Erin, a friend in ETS, posted to her blog a brief comment on a new Google product that is still in development, called Google Wave.  She notes that the Wave is

part Google Doc/wiki-ish, part Instant Message/Chat, and part multi-media host/presenter. A “wave” allows people to create a living, working document and uses real-time collaboration where you can add text, video, photos, maps, etc. All participants can add other participants, edit content, and also playback the wave to see what changes were made, when, and by whom.

If you follow the Wave link above, you will mostly just see this video (there’s a few other links on the page, which lead to a briefer explanation of what Wave is, but as far as I can tell the video demo is the most concentrated information Google is providing).  It’s an HOUR AND TWENTY MINUTES LONG.  But you know what?  I watched the whole thing last night.  And it was amazing.

One of the things that struck me the most about the beginning of the presentation (probably because it relates to stuff I’m working on) was the point that Lars Rasmussen made about the origin of email.  He points out (starting around 5:08 in the video, I believe) that email is modeled after the point-to-point communication of snail mail.  A similar observation is made by Mark Nunes in his book Cyberspaces of Everyday Life (which I think I’ve written about here before).  Rasmussen points out that, while the point-to-point nature of email makes sense, there are a whole lot of other possibilities for communication out there.  In fact, he suggests, if we decided to re-invent email, knowing what we know now about what computers are capable of, email would look radically different than the essentially letter-writing interface we have now.  Which is what Wave is: the future, un-moored from the dead weight of the past.

Ok, maybe Rasmussen isn’t as futuristic as I’m making him sound, but there is a little bit of that “we’re doing something no one has ever done before” vibe to the presentation, and I certainly can’t fault them for it.  Google Wave is incredible.  If you don’t have the patience to sit through the demo, let me hit some highlights for you: imagine an application that had the functionality of an Instant Messenger, an Email client, a file client like Flickr, a wiki, and some other random cool stuff all its own… all in one place.  Sounds awkward, right?  Sounds like one function would get in the way of another, or at least leave you with a complicated mess of buttons and controls?  Well, as always with Google, the beauty is in the simplicity of the product.  The controls look incredibly simple to use, relying in large part on a “playback” function that lets you scroll through the history of a “wave” as if it were a video (that’s the wiki part: people can edit this document all at the same time, and you can not only see who is editing what, but you can use playback to look at older versions).  Thus a wave might start out as an IM conversation between two people who want to go on a hiking trip for Spring Break.  That same wave could then morph into an email-type message that is “sent” to a number of potential members of the expedition (this metaphor doesn’t really work in some ways, since the Wave is seens as central, and it is the users who are “invited” to join the wave.  Still, a copy of it would show up in their wave client, like an email, so maybe the specific spatial metaphor is unimportant at the moment).  Then, once the participants have been decided upon, the same wave could become a planning document for the trip, detailing who will bring what, editable by all (this is the wiki part, again).  Then the wave becomes an album where people share pictures and video of the trip, and then maybe it gets turned into an exportable blog entry.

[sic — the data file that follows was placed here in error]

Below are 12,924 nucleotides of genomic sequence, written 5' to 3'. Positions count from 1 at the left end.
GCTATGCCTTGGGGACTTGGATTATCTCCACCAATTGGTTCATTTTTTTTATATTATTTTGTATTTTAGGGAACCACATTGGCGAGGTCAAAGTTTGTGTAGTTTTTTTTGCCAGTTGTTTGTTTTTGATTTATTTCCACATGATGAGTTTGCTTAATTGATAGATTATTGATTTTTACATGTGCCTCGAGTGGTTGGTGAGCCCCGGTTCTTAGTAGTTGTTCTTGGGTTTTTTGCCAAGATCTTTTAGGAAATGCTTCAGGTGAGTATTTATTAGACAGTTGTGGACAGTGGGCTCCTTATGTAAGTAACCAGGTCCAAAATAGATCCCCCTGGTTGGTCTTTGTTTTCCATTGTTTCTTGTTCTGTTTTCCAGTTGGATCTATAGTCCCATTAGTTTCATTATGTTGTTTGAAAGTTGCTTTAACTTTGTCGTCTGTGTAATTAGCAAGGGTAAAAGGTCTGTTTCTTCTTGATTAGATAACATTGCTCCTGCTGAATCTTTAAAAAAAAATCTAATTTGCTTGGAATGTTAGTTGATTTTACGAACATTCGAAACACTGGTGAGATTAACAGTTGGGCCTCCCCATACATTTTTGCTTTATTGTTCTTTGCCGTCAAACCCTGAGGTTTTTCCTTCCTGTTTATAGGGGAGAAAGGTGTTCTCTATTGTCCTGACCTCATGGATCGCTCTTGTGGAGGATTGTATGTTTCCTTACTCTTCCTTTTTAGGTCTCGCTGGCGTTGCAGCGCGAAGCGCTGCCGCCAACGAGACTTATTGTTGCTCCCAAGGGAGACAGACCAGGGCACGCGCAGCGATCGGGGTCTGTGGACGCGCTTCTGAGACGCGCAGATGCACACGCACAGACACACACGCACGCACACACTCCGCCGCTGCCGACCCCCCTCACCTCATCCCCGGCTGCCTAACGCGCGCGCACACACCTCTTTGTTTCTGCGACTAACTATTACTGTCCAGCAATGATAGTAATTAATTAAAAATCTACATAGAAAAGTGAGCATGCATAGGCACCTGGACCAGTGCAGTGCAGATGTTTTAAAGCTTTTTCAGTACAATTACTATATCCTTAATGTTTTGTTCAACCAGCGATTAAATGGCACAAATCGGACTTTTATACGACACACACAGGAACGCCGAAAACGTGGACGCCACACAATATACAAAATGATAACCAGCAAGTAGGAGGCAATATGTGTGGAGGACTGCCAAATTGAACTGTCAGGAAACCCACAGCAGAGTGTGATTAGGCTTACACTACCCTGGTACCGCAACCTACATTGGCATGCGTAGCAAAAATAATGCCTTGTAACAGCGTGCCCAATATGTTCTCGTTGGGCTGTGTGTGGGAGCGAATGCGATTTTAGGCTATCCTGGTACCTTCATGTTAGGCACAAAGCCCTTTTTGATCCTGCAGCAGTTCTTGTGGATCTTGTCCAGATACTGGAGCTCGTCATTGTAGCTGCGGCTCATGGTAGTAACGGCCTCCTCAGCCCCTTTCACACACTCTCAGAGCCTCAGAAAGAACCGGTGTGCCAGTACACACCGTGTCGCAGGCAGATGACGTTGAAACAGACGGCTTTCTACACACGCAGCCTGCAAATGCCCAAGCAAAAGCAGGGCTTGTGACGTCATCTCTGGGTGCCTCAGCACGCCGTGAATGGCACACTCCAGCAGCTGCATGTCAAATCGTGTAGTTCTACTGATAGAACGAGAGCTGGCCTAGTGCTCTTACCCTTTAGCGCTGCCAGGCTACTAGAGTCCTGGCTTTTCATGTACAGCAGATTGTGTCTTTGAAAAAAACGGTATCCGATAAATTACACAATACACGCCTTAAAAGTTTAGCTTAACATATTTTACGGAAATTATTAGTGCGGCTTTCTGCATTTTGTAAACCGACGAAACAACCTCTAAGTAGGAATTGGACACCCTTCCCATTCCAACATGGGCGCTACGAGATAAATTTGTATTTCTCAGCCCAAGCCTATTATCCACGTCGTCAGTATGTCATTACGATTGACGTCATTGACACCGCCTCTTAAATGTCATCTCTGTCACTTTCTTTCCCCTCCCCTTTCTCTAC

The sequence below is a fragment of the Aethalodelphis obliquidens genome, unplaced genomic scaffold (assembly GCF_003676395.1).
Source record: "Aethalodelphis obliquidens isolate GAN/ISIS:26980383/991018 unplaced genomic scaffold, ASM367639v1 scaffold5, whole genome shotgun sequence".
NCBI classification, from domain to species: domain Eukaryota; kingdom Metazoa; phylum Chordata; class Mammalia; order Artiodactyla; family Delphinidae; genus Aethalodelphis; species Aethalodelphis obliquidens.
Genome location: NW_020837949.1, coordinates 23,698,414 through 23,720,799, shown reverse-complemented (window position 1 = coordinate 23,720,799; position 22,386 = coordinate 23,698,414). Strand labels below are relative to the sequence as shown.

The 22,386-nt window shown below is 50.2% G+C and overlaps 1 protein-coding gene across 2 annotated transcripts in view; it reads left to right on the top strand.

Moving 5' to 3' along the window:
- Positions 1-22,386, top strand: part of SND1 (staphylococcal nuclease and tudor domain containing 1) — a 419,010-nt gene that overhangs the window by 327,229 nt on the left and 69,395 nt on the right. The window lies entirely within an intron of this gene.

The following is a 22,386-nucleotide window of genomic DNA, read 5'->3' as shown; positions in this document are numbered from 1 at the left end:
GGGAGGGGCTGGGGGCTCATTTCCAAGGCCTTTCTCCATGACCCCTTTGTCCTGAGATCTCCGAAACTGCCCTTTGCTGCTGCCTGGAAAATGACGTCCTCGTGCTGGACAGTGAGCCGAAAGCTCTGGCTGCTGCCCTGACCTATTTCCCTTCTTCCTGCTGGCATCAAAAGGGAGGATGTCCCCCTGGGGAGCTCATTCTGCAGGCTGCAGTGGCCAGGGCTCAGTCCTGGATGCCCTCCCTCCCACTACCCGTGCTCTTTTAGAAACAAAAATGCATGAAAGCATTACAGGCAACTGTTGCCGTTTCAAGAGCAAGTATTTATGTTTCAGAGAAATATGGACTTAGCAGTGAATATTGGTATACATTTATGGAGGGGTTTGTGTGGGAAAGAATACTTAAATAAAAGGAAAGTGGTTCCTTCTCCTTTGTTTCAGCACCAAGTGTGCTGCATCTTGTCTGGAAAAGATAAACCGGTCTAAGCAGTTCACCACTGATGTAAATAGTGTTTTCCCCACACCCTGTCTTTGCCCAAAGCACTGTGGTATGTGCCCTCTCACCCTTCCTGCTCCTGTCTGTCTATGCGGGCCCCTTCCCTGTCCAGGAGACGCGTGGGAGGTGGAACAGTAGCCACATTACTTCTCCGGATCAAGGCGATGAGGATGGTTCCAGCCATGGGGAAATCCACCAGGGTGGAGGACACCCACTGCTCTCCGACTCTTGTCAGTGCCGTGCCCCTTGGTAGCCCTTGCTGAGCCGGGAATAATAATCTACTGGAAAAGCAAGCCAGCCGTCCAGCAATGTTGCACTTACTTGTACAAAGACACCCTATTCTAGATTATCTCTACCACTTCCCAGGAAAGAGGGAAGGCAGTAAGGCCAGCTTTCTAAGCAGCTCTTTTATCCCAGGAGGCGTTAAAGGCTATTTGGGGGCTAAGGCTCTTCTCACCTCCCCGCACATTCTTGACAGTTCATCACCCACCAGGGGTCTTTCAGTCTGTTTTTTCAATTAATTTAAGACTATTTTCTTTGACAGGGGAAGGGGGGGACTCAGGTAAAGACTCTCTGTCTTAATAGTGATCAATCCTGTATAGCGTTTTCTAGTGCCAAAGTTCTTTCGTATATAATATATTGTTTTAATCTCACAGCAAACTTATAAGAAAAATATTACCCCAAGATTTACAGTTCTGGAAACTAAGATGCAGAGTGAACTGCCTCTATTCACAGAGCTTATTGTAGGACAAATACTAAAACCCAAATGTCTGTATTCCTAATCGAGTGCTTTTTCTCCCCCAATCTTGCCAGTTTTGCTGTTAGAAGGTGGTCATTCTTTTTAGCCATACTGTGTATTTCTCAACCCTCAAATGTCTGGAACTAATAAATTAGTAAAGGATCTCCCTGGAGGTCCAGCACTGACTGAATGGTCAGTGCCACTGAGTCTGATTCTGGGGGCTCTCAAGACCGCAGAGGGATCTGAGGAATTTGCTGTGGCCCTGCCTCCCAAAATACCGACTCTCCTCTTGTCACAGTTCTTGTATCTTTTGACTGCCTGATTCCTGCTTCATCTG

As you can tell, I’m pretty convinced that I’m seeing the future.  But when I look at wave, I can’t help but also see all of the older technologies that have gone into it, protocols and logics of organization and orientation that are clearly the successors of the various communication technologies developed in the past 40 years.  There’s more to be said about this aspect of remediation (I feel like the cycle of remediation is speeding up, as if we don’t even really have a technology around for very long before it is morphing into a new and different version of itself).  Something having to do, perhaps, with me remembering when I first signed up for AOL instant messenger in, say, seventh grade (I still use the screenname I chose then, lightscene, for way too many things).  But my thoughts on the subject are scrambled at the moment.

One last thing I did want to comment on, though, was the emphasis throughout the video, and on the page, on synchronicity or “real-time.”  One of the ways the wave makes use of synchronicity is to show you the text other users are writing almost character by character.  One of the emphasis points for the Google team was “how often do you, while IMing with someone, sit and watch the ‘so-and-so is typing’ text, waiting for them to finish what they are saying?  If you were talking in real life, you wouldn’t have to do that!”  In other words, IM used to be like passing notes in study hall, and Google is trying to make it more like sitting with your friend in a coffee shop.  What I loved about the Wave, though, was the way it seemed to jump back and forth so deftly from synchronous real-time conversation to asynchronous delayed conversation.  There’s something more to be said here, too, about the ways in which programs like Wave, and other web apps, are changing out relationship to time and writing…. but I have a whole dissertation to figure that out, don’t I?

Anyway, I guess my end comment is: I can’t wait for the future to get here.